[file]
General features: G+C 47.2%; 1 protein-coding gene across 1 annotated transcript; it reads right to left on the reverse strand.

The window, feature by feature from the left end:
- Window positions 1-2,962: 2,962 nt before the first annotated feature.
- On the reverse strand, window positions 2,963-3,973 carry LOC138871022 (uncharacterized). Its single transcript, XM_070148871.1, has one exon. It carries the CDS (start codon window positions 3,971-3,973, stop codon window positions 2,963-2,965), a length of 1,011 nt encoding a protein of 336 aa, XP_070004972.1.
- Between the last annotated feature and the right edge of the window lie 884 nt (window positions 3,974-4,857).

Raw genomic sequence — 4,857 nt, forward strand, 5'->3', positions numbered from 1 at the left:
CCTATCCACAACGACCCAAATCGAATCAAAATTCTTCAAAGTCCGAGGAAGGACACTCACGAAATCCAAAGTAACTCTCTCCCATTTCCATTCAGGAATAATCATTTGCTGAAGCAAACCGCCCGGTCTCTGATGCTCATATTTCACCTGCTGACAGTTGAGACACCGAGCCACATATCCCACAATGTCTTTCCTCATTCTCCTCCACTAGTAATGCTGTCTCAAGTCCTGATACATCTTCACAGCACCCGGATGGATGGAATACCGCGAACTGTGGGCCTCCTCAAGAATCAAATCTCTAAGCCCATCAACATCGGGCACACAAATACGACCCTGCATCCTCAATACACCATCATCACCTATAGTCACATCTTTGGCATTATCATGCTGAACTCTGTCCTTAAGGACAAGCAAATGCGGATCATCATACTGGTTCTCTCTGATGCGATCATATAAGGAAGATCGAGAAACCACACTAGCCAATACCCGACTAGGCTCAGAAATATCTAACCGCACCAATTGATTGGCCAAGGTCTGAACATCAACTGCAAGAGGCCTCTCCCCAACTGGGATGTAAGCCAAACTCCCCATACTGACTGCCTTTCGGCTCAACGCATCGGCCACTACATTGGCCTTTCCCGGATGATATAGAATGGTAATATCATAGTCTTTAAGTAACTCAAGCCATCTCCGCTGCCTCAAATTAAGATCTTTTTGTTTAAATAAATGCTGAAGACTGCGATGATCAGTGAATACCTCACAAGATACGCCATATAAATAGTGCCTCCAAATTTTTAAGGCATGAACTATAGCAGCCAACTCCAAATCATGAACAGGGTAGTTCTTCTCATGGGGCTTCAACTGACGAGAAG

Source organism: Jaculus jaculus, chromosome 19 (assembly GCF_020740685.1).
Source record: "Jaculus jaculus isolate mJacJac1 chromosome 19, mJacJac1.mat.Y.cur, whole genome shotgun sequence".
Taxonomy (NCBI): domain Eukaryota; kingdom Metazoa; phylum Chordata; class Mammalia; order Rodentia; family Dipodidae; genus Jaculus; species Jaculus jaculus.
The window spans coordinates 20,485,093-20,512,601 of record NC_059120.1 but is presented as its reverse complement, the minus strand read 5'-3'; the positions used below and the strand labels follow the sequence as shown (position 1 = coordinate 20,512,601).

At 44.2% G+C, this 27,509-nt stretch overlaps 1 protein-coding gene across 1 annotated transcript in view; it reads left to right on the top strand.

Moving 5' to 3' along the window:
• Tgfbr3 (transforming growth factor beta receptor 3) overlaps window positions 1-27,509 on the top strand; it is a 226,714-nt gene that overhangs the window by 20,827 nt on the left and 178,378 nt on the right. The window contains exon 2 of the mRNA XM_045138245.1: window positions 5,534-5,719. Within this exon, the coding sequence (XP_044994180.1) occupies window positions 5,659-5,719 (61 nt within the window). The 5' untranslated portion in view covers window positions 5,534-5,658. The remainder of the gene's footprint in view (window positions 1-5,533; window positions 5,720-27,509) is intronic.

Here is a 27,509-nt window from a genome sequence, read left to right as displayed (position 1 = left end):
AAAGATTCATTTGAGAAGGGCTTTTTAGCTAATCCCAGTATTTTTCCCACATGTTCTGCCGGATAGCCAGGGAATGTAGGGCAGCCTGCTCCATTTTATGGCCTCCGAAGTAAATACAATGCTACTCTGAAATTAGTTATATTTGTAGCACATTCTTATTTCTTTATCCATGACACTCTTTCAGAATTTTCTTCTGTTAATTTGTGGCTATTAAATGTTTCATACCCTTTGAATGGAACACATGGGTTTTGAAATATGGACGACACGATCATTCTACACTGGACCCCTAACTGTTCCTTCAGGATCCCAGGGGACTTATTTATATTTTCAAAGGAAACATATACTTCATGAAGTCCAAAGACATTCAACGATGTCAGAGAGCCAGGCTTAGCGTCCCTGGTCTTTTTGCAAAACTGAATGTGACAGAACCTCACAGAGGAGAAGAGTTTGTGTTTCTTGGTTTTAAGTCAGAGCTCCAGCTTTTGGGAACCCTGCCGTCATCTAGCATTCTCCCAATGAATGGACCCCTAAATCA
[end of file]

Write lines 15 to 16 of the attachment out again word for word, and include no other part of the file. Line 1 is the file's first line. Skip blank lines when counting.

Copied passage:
Here is a 27,509-nt window from a genome sequence, read left to right as displayed (position 1 = left end):
AAAGATTCATTTGAGAAGGGCTTTTTAGCTAATCCCAGTATTTTTCCCACATGTTCTGCCGGATAGCCAGGGAATGTAGGGCAGCCTGCTCCATTTTATGGCCTCCGAAGTAAATACAATGCTACTCTGAAATTAGTTATATTTGTAGCACATTCTTATTTCTTTATCCATGACACTCTTTCAGAATTTTCTTCTGTTAATTTGTGGCTATTAAATGTTTCATACCCTTTGAATGGAACACATGGGTTTTGAAATATGGACGACACGATCATTCTACACTGGACCCCTAACTGTTCCTTCAGGATCCCAGGGGACTTATTTATATTTTCAAAGGAAACATATACTTCATGAAGTCCAAAGACATTCAACGATGTCAGAGAGCCAGGCTTAGCGTCCCTGGTCTTTTTGCAAAACTGAATGTGACAGAACCTCACAGAGGAGAAGAGTTTGTGTTTCTTGGTTTTAAGTCAGAGCTCCAGCTTTTGGGAACCCTGCCGTCATCTAGCATTCTCCCAATGAATGGACCCCTAAATCA